I love the silence of my laptop, the words on the page are soothing because they can be read and don’t have to be spoken aloud. I hear them in my head. Their dialogue is crisp and clear. I don’t have to strain forward to get their inflection.
Gradual hearing loss is sneaky. It creeps up on you without warning. It starts when you turn up the volume a bit on the television or find yourself sitting in the first row of a classroom so your notes are complete.
Mine did not develop because of a stint in a rock band, or as ground crew in an airport, or through operation of a jackhammer. I’ve always worked in offices…quiet ones. It was the reaction of others that told me something was wrong.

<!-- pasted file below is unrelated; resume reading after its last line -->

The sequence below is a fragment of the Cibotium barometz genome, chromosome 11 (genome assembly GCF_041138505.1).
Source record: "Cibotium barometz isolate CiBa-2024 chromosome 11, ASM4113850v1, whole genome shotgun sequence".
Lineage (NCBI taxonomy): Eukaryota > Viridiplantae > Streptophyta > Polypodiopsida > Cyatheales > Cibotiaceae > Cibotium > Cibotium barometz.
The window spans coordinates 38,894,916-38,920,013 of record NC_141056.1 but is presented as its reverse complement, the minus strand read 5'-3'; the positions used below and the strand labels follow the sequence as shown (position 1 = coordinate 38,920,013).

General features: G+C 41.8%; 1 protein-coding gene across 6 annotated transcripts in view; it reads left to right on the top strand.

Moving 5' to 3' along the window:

I see frustration when whole sentences have to be repeated. I’ve learned to move closer, face the lips forming the words, to concentrate on what the person is saying.
Angry words followed by a shrug of impatience often follow my inaccurate response—especially in group settings—a response born of straining to hear. Yet the angry words, “she can’t hear you,” are plainly spoken in a louder voice and the stings are like pinpricks to my soul because I want to hear, I want to respond, I want to live without the hurt feelings.
And yet I find myself doing it to others who have hearing loss. I tend to speak louder, and slower, when repeating a sentence. And I’ve been guilty of the same impatience I deplore in others.
Hearing loss is a disability. There is a fix, but for most the cost is prohibitive.
So I will disappear into my silent world, a laptop or a book my solace, a non-judgmental world where I do not have to listen or speak or respond.
I can just be.